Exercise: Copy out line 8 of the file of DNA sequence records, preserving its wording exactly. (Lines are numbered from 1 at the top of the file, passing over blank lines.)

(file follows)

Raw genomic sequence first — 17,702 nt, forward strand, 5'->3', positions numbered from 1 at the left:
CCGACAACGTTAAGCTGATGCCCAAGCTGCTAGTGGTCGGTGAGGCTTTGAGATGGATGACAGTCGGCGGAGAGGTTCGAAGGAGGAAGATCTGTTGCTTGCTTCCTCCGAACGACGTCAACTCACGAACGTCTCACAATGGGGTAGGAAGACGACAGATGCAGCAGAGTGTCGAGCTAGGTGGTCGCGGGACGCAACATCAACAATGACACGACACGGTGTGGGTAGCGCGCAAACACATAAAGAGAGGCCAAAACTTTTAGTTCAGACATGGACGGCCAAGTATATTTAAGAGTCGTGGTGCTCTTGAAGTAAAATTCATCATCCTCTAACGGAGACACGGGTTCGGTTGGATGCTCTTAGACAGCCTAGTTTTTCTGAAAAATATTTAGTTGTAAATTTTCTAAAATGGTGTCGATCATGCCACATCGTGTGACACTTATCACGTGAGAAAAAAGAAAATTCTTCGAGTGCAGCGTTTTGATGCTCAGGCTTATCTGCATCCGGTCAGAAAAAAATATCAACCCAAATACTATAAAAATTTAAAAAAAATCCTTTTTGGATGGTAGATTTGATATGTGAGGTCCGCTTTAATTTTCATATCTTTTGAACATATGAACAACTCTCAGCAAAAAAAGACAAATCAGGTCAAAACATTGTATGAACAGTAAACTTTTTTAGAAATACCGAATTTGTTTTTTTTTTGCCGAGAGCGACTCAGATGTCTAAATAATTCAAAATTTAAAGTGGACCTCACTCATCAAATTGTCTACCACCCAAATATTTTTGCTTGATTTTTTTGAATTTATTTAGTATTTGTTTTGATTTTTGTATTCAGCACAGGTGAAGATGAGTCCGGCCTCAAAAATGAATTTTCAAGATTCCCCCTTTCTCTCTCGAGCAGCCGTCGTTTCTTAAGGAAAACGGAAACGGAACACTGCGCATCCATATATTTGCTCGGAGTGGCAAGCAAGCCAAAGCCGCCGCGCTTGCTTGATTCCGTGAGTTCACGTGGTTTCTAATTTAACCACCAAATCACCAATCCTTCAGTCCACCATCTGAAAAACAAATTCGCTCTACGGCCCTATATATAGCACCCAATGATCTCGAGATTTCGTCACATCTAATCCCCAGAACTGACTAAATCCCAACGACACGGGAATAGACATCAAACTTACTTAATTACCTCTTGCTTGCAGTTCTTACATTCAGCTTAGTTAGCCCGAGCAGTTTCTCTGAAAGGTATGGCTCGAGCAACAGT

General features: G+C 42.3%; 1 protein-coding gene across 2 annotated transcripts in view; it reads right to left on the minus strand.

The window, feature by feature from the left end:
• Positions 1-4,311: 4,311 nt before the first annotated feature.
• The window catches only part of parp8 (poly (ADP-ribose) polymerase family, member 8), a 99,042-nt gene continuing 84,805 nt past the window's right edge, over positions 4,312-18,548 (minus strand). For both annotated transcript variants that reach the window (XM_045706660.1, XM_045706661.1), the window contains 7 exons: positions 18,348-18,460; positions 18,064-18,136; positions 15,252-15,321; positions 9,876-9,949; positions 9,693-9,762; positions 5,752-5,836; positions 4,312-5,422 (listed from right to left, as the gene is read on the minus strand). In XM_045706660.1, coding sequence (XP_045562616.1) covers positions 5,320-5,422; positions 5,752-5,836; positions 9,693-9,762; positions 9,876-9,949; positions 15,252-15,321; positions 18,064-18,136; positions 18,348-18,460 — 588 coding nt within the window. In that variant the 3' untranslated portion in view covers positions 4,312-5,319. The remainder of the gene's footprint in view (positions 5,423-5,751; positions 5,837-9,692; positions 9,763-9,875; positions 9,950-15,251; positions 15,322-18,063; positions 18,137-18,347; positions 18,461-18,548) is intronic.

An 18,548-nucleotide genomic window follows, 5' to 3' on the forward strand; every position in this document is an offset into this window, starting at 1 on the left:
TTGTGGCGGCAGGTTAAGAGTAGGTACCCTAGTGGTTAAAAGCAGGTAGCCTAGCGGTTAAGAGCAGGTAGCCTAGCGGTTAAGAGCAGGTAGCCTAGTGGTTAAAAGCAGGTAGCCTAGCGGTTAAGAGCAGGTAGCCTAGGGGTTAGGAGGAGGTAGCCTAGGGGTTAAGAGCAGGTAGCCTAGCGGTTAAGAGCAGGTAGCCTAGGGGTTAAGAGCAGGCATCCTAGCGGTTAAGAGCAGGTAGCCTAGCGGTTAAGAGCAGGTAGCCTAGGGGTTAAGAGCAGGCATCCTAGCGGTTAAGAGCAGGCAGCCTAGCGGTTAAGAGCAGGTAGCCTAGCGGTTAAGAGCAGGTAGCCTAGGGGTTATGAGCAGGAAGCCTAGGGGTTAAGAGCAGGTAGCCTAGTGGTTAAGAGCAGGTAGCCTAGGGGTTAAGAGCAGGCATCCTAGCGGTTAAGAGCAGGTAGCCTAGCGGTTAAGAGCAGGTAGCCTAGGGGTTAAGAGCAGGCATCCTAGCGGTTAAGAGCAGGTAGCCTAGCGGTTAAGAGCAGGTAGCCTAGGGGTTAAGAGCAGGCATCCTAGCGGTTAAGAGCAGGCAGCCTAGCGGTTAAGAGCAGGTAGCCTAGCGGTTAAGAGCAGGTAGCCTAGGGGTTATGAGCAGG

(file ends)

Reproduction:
TTGTGGCGGCAGGTTAAGAGTAGGTACCCTAGTGGTTAAAAGCAGGTAGCCTAGCGGTTAAGAGCAGGTAGCCTAGCGGTTAAGAGCAGGTAGCCTAGTGGTTAAAAGCAGGTAGCCTAGCGGTTAAGAGCAGGTAGCCTAGGGGTTAGGAGGAGGTAGCCTAGGGGTTAAGAGCAGGTAGCCTAGCGGTTAAGAGCAGGTAGCCTAGGGGTTAAGAGCAGGCATCCTAGCGGTTAAGAGCAGGTAGCCTAGCGGTTAAGAGCAGGTAGCCTAGGGGTTAAGAGCAGGCATCCTAGCGGTTAAGAGCAGGCAGCCTAGCGGTTAAGAGCAGGTAGCCTAGCGGTTAAGAGCAGGTAGCCTAGGGGTTATGAGCAGGAAGCCTAGGGGTTAAGAGCAGGTAGCCTAGTGGTTAAGAGCAGGTAGCCTAGGGGTTAAGAGCAGGCATCCTAGCGGTTAAGAGCAGGTAGCCTAGCGGTTAAGAGCAGGTAGCCTAGGGGTTAAGAGCAGGCATCCTAGCGGTTAAGAGCAGGTAGCCTAGCGGTTAAGAGCAGGTAGCCTAGGGGTTAAGAGCAGGCATCCTAGCGGTTAAGAGCAGGCAGCCTAGCGGTTAAGAGCAGGTAGCCTAGCGGTTAAGAGCAGGTAGCCTAGGGGTTATGAGCAGG